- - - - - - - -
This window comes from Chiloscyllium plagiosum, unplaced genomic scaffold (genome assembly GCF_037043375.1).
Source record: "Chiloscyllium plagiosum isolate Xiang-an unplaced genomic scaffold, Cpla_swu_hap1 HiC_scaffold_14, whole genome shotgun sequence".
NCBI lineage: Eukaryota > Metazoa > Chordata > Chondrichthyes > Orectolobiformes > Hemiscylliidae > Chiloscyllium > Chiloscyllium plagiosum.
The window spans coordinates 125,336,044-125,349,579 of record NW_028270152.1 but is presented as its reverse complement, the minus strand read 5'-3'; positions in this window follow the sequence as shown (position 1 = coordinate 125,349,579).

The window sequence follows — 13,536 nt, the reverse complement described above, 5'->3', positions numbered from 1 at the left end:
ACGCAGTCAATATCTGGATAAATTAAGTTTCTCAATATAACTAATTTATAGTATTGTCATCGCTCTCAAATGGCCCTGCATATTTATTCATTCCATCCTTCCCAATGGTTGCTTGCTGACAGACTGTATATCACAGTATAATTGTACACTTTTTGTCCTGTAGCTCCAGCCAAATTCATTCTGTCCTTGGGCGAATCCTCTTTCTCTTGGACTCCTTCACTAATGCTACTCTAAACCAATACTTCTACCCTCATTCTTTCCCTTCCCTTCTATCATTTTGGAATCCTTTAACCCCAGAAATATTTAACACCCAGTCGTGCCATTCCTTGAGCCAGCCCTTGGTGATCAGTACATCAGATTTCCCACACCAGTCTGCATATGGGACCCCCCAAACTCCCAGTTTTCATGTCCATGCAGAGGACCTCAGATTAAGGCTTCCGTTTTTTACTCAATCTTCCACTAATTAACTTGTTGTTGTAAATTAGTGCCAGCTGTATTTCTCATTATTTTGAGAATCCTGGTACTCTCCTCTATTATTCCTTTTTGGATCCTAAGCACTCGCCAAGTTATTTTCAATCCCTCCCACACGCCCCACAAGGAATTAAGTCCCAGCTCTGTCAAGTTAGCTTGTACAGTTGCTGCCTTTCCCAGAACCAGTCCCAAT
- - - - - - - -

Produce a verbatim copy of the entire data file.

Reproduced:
This window comes from Chiloscyllium plagiosum, unplaced genomic scaffold (genome assembly GCF_037043375.1).
Source record: "Chiloscyllium plagiosum isolate Xiang-an unplaced genomic scaffold, Cpla_swu_hap1 HiC_scaffold_14, whole genome shotgun sequence".
NCBI lineage: Eukaryota > Metazoa > Chordata > Chondrichthyes > Orectolobiformes > Hemiscylliidae > Chiloscyllium > Chiloscyllium plagiosum.
The window spans coordinates 125,336,044-125,349,579 of record NW_028270152.1 but is presented as its reverse complement, the minus strand read 5'-3'; positions in this window follow the sequence as shown (position 1 = coordinate 125,349,579).

The window sequence follows — 13,536 nt, the reverse complement described above, 5'->3', positions numbered from 1 at the left end:
ACGCAGTCAATATCTGGATAAATTAAGTTTCTCAATATAACTAATTTATAGTATTGTCATCGCTCTCAAATGGCCCTGCATATTTATTCATTCCATCCTTCCCAATGGTTGCTTGCTGACAGACTGTATATCACAGTATAATTGTACACTTTTTGTCCTGTAGCTCCAGCCAAATTCATTCTGTCCTTGGGCGAATCCTCTTTCTCTTGGACTCCTTCACTAATGCTACTCTAAACCAATACTTCTACCCTCATTCTTTCCCTTCCCTTCTATCATTTTGGAATCCTTTAACCCCAGAAATATTTAACACCCAGTCGTGCCATTCCTTGAGCCAGCCCTTGGTGATCAGTACATCAGATTTCCCACACCAGTCTGCATATGGGACCCCCCAAACTCCCAGTTTTCATGTCCATGCAGAGGACCTCAGATTAAGGCTTCCGTTTTTTACTCAATCTTCCACTAATTAACTTGTTGTTGTAAATTAGTGCCAGCTGTATTTCTCATTATTTTGAGAATCCTGGTACTCTCCTCTATTATTCCTTTTTGGATCCTAAGCACTCGCCAAGTTATTTTCAATCCCTCCCACACGCCCCACAAGGAATTAAGTCCCAGCTCTGTCAAGTTAGCTTGTACAGTTGCTGCCTTTCCCAGAACCAGTCCCAAT